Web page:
# Find motion of a particle subject to a given potential

## Homework Statement

Fx=-dV/dt where V=-(Voa2)/(a2+x2)

## Homework Equations

How to solve this equation?

## The Attempt at a Solution

Fx=ma =md2x/dt = -dV/dt =-d-(Voa2)/(a2+x2)/dt. If I differentiate -(Voa2)/(a2+x2) I get more complicated results which Im unable to solve. PLEASE HELP ME cause I studied how to solve second order differential equations but this look dufferent.

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Simon Bridge
Homework Helper

So, a is acceleration, F is a force Vo is V-subscript-0 (V0) and you want to solve for something unspecified, is this correct?

Your notation is confusing - do you mean bold-face to be a vector? In which case, how can you have a scalar equal a vector? Shouldn't acceleration also be a vector?

If all these can be taken in the x direction ... ditching the bold-face:$$ma = V_0\frac{a^2}{a^2+x^2}$$... perhaps you want to find x as a function of time?

Then why not rearrange so all the powers of "a" are on the left and all the others are on the right, substitute a=d²x/dt² and solve the differential equation?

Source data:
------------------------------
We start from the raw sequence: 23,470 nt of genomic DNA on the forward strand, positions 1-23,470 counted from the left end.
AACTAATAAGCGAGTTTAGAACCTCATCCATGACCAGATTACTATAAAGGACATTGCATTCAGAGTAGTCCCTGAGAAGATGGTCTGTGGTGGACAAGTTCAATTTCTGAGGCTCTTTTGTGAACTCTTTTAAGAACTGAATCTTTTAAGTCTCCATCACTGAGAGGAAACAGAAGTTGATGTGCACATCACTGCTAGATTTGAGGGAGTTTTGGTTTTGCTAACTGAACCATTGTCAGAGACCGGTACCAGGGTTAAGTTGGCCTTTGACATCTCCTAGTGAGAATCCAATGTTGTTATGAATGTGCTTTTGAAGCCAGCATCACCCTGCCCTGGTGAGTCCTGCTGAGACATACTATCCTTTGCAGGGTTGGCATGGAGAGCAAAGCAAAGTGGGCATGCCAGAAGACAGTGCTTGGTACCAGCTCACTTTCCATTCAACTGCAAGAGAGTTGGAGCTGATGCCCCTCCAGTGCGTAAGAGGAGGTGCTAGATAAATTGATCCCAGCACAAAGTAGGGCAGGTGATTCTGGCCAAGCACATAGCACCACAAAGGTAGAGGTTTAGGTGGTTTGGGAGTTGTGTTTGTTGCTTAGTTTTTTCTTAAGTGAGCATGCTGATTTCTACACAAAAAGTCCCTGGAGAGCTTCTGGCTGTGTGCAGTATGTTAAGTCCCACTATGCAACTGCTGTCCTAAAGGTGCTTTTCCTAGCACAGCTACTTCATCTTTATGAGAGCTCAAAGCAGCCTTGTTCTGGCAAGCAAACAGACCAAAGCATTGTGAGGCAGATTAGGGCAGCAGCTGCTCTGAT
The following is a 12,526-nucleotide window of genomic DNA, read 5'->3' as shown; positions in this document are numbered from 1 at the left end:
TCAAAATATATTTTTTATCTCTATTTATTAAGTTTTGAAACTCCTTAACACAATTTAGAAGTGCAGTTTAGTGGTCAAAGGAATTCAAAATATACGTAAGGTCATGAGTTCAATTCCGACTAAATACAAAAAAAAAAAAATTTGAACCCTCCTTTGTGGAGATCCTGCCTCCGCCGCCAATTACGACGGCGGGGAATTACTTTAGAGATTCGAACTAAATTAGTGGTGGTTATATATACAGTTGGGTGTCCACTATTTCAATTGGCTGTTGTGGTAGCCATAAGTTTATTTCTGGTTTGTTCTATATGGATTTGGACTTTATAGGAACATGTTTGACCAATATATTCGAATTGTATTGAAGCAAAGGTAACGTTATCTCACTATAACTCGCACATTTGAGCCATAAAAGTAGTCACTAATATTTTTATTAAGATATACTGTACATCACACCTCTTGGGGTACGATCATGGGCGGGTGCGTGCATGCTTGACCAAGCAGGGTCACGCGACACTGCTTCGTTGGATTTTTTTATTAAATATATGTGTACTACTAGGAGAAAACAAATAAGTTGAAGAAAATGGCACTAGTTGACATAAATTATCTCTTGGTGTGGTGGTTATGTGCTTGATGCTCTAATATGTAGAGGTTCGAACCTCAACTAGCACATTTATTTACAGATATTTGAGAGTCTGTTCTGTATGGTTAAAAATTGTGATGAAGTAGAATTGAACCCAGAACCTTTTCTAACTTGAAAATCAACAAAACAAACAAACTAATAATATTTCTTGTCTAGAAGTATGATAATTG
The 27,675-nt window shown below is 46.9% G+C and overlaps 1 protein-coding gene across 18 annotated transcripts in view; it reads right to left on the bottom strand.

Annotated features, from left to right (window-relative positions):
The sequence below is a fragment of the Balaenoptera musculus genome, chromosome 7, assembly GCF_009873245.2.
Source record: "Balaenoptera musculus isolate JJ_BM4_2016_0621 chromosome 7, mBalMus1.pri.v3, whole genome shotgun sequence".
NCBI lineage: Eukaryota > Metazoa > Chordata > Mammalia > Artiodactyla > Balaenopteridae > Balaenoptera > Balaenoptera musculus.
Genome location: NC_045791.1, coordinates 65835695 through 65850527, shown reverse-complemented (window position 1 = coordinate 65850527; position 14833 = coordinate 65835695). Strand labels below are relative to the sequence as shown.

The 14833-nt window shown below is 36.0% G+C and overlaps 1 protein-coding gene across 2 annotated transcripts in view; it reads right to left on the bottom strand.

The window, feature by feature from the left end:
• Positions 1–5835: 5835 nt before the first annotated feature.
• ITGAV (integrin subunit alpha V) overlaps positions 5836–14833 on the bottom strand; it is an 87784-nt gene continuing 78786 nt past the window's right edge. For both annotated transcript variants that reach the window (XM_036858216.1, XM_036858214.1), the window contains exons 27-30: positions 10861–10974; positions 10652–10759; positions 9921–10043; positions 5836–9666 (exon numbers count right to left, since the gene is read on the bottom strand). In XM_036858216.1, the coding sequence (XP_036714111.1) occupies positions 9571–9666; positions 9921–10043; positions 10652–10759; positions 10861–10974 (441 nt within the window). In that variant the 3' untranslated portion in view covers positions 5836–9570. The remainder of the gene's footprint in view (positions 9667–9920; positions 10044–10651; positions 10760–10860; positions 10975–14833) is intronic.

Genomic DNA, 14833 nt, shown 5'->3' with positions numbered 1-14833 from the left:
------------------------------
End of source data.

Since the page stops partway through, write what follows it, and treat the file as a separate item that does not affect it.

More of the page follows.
Don't you get a quadratic in "a"?

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Oh no, please ignore bold face. Vo is V0 that's when I get lost after I have substitute a = d2x/dt2 I get md2x/dt2 = d(V0a2/(a2+x2) I don't know how to contnue.

Simon Bridge
Homework Helper

You are still getting your notation messed up. When you sub in a=d²x/dt² you are supposed to do it for all the "a"'s and you left out the ones on the RHS... your problem is that some are in the denominator.

Start with the version of the equation I showed you (last post).
Try to simplify it before substituting the d/dt's. Hint: eliminate the denominator on the RHS.

[also - if you quote post #2 you'll see how I wrote the equation so nicely: try to use that method when you reply ok?]

vela
Staff Emeritus
Homework Helper

I think you mean
$$F_x = -\frac{d}{dx} V(x).$$ The derivative is not with respect to time.